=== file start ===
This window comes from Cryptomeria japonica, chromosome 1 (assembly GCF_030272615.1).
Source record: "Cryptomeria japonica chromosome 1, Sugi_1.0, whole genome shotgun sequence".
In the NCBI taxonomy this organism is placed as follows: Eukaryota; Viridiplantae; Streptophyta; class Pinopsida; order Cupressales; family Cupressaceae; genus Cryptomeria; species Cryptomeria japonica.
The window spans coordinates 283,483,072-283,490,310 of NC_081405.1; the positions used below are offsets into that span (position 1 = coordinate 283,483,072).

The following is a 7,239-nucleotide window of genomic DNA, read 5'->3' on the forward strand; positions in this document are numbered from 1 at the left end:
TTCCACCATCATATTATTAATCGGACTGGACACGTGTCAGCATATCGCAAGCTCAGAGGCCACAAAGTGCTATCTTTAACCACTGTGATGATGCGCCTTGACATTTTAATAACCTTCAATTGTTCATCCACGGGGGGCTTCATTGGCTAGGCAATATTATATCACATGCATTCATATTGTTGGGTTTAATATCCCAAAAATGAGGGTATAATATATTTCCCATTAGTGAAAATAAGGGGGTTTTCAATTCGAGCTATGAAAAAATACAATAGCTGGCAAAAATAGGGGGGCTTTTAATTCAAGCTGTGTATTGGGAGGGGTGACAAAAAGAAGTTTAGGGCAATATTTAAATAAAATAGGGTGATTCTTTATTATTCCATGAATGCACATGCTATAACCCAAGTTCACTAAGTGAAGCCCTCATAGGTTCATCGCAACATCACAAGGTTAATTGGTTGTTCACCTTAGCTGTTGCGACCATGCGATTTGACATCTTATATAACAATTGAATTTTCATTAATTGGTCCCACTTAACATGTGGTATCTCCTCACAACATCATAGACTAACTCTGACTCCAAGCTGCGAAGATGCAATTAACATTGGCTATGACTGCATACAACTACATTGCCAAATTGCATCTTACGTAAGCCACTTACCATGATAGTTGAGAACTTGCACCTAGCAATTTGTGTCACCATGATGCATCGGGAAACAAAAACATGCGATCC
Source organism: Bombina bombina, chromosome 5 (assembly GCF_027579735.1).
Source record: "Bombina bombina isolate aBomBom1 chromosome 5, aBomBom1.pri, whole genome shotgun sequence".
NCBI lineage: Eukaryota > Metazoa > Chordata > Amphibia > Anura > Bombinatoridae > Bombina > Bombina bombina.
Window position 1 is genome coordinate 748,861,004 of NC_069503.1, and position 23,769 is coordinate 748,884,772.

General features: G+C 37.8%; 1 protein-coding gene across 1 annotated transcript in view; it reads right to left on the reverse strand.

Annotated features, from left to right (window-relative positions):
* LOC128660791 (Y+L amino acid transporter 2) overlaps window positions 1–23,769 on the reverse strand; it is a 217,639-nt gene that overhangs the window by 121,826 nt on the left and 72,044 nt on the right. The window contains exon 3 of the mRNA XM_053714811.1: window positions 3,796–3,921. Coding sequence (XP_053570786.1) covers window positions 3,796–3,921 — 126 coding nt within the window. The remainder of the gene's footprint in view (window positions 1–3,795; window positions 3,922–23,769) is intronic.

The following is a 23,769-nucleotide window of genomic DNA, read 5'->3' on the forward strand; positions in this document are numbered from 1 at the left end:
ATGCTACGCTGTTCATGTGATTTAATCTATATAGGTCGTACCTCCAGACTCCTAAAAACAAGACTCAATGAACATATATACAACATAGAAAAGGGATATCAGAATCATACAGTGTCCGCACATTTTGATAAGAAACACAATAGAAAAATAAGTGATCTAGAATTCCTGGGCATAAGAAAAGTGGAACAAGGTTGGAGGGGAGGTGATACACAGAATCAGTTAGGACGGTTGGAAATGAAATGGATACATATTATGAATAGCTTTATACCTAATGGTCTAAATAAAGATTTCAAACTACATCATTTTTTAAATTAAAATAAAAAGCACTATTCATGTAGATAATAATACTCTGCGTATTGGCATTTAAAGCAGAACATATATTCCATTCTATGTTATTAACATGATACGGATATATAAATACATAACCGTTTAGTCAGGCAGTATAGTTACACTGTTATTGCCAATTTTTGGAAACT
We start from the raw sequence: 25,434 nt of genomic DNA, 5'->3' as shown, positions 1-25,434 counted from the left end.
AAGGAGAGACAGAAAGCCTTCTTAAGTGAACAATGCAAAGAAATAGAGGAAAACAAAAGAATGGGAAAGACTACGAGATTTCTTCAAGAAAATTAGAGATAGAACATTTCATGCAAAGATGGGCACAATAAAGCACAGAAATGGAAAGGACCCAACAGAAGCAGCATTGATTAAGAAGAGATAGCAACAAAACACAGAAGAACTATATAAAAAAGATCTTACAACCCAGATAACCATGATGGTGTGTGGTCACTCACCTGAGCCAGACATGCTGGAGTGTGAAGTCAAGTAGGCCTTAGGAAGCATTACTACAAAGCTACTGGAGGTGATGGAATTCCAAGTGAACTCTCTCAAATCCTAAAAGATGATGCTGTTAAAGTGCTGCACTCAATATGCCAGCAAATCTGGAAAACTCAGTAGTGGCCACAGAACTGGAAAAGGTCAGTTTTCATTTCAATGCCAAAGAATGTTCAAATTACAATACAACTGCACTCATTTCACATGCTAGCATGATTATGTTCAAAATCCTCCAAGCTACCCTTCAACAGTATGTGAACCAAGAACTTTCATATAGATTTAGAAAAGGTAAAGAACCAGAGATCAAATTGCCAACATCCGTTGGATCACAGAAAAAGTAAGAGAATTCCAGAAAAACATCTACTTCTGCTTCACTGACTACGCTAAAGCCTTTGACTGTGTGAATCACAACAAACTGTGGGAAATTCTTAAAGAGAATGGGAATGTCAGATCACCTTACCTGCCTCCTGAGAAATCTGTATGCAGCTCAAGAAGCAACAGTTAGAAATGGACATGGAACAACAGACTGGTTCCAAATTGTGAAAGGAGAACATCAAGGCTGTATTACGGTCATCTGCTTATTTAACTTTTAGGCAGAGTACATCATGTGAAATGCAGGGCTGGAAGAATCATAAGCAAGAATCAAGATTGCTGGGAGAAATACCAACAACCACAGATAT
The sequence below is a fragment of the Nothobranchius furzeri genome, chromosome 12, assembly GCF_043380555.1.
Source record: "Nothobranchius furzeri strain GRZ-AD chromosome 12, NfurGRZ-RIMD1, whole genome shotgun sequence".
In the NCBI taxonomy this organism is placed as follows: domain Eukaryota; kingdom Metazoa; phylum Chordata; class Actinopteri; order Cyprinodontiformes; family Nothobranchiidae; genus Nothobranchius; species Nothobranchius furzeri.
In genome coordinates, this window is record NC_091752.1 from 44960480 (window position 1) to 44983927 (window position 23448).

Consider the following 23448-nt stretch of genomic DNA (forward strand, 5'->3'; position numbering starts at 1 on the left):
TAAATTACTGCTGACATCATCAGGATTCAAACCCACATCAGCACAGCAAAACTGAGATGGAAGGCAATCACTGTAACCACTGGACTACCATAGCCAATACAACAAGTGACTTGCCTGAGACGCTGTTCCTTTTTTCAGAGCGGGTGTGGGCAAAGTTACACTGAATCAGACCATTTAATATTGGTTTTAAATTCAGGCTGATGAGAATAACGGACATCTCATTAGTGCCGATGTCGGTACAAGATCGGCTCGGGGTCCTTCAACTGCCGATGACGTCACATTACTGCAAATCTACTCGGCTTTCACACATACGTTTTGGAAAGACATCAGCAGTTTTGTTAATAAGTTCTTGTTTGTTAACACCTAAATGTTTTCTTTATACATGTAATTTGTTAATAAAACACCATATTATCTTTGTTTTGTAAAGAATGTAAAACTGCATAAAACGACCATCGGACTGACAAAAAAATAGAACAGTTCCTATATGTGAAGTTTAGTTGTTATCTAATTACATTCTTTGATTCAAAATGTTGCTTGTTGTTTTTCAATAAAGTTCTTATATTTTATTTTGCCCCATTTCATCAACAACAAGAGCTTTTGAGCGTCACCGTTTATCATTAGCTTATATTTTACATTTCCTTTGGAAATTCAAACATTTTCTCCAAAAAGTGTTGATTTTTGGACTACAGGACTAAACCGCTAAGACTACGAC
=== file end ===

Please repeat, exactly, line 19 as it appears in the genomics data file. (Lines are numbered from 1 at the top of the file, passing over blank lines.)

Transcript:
Source record: "Nothobranchius furzeri strain GRZ-AD chromosome 12, NfurGRZ-RIMD1, whole genome shotgun sequence".